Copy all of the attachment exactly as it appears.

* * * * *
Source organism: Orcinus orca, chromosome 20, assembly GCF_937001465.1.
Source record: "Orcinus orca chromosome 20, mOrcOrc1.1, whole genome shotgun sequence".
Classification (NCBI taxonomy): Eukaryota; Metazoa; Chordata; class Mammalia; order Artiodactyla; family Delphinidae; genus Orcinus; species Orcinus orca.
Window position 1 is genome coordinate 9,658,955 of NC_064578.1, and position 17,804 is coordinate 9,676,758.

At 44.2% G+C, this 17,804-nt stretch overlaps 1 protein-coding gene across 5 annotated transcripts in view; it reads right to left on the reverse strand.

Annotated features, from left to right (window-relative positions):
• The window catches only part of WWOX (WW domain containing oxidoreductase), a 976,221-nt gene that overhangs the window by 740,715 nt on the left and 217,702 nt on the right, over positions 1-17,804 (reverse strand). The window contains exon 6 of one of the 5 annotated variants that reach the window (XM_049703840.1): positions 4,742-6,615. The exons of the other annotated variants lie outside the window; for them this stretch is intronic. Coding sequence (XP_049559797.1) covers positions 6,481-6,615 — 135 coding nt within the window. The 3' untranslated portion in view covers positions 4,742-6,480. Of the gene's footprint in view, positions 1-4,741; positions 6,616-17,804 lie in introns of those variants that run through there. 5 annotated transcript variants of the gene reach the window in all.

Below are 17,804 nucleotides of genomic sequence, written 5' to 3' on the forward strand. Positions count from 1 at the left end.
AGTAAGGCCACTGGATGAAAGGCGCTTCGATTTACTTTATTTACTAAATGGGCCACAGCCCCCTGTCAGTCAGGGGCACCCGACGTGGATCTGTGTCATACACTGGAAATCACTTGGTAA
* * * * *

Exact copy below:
Source organism: Orcinus orca, chromosome 20, assembly GCF_937001465.1.
Source record: "Orcinus orca chromosome 20, mOrcOrc1.1, whole genome shotgun sequence".
Classification (NCBI taxonomy): Eukaryota; Metazoa; Chordata; class Mammalia; order Artiodactyla; family Delphinidae; genus Orcinus; species Orcinus orca.
Window position 1 is genome coordinate 9,658,955 of NC_064578.1, and position 17,804 is coordinate 9,676,758.

At 44.2% G+C, this 17,804-nt stretch overlaps 1 protein-coding gene across 5 annotated transcripts in view; it reads right to left on the reverse strand.

Annotated features, from left to right (window-relative positions):
• The window catches only part of WWOX (WW domain containing oxidoreductase), a 976,221-nt gene that overhangs the window by 740,715 nt on the left and 217,702 nt on the right, over positions 1-17,804 (reverse strand). The window contains exon 6 of one of the 5 annotated variants that reach the window (XM_049703840.1): positions 4,742-6,615. The exons of the other annotated variants lie outside the window; for them this stretch is intronic. Coding sequence (XP_049559797.1) covers positions 6,481-6,615 — 135 coding nt within the window. The 3' untranslated portion in view covers positions 4,742-6,480. Of the gene's footprint in view, positions 1-4,741; positions 6,616-17,804 lie in introns of those variants that run through there. 5 annotated transcript variants of the gene reach the window in all.

Below are 17,804 nucleotides of genomic sequence, written 5' to 3' on the forward strand. Positions count from 1 at the left end.
AGTAAGGCCACTGGATGAAAGGCGCTTCGATTTACTTTATTTACTAAATGGGCCACAGCCCCCTGTCAGTCAGGGGCACCCGACGTGGATCTGTGTCATACACTGGAAATCACTTGGTAA